Thread: The Taste of Bois Farine
First of all, let me preface this by saying that the affection I have for Bois Farine is quite high and has been steadily increasing for some time--I would probably put the scent in my top five, yet I have never even given it a full wearing! I always seem to end up with sample vials of it though, and all the time I dab some on my wrist as a comfort scent. I do plan on buying a decant in the near future to toy with the idea of actually wearing the stuff, especially since I think it would be a great cuddling scent in the winter.
Anyways, enough being nice--today I actually tasted Bois Farine. No, I didn't stumble upon the rare flower in the woods that inspired the scent, but instead had a protein/energy bar. The brand is Detour and the flavor is White Chocolate Peanut Butter. As soon as I bit into it, my taste buds and nostrils were assaulted with the sensation of Bois Farine. Pretty cool. I suggest all Bois Farine fans try this this bar, which can be bought at GNC and I'm sure other places as well.
Anyways, just thought I'd share this experience. If anyone else has had similar experiences, definitely throw those into the mix as well.
Funny story! Now I want to taste the protein bar. YUM.
This reminds me of the article that Sniffapalooza posted, where Chandler Burr spoke about his Scent Dinners and he mentions Bois Farine was one of the first scents that the Executive Chef for the Carlyle Hotel smelled and made a scent/food connection.
The question and answer I'll post below and the whole article can be read here.
Mark David: What was the process of choosing the particular fragrances that corresponded to the courses like? Once the fragrance was chosen, did you work with chef Jimmy Sakatos closely to conceive the course or did you let him have complete control over the food part of the event?
Chandler Burr: With Jimmy it was extremely specific: At our first meeting I brought in about 40 perfumes that were either in the gourmand category or contained gourmand raw materials, like Estée Lauder's Pleasures, which has a spectacular Firmenich natural pink peppercorn. We went through them, and for the first hour Jimmy just thought I was completely crazy. He's a good Jersey boy, and these guys, as Jimmy said, don't really have much contact with perfume. I was getting a little worried, and suddenly he tentatively smelled Bois Farine by l'Artisan Parfumeur. The name means "Wood / Baking Flour" and the concept is the smell of baking flour on a wooden plank. It's an astonishing scent. Jimmy stopped dead, and all five of us in the meeting were staring at him. I thought, "Oh, Christ.."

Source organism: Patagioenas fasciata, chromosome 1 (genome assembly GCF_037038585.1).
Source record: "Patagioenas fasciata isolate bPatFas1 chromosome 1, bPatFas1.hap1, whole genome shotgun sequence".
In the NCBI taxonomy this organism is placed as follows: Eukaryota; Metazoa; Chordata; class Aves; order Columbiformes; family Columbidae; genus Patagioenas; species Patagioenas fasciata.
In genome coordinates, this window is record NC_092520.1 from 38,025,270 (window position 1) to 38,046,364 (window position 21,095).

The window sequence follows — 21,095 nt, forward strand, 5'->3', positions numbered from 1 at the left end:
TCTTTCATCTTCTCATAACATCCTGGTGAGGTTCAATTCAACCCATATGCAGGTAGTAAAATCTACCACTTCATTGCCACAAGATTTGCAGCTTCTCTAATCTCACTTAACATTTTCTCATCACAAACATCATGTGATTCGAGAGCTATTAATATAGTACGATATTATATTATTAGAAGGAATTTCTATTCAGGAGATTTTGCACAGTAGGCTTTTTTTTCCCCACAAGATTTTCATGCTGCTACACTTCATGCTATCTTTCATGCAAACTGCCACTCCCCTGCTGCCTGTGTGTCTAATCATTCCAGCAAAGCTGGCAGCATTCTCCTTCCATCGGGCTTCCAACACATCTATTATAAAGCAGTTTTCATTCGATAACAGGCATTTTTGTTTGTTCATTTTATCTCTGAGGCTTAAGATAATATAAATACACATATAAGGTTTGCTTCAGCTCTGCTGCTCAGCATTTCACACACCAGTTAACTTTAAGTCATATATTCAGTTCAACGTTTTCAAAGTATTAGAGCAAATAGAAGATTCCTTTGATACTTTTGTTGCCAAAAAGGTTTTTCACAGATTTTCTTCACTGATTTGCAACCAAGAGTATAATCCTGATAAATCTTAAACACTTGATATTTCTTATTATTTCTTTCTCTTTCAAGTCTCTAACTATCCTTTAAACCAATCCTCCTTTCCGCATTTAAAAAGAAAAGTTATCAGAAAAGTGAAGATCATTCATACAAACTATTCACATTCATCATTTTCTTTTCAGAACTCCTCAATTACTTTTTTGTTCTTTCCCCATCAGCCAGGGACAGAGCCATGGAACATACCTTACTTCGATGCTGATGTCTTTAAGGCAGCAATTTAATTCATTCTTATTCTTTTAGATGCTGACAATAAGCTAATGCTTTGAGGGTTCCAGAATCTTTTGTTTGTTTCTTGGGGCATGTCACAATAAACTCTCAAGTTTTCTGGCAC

He smells it, he smells it, and he starts smiling and thinking about it hard and he says, "Now this.I could make a terrific bread that smells just like this." And that, the bread course, the very first course of our meal, was the first course we put together. I enhanced the olfactory bread course with some other materials-I actually serve a virtual bread course, I won't tell you how, come to the dinner and see-and Jimmy filled out his culinary bread course in a very interesting way, an idea that at first I thought was strange but that winds up working great, and we were off. Jimmy started re-smelling every single scent and raw material and saying, "I can do a fish with that one! I wanna do a tomato glaze with that.!"
Last edited by mikeperez23; 20th November 2007 at 09:09 PM.
"Human interaction can be hell. Or it can be a great spiritual practice."
-- Eckhart Tolle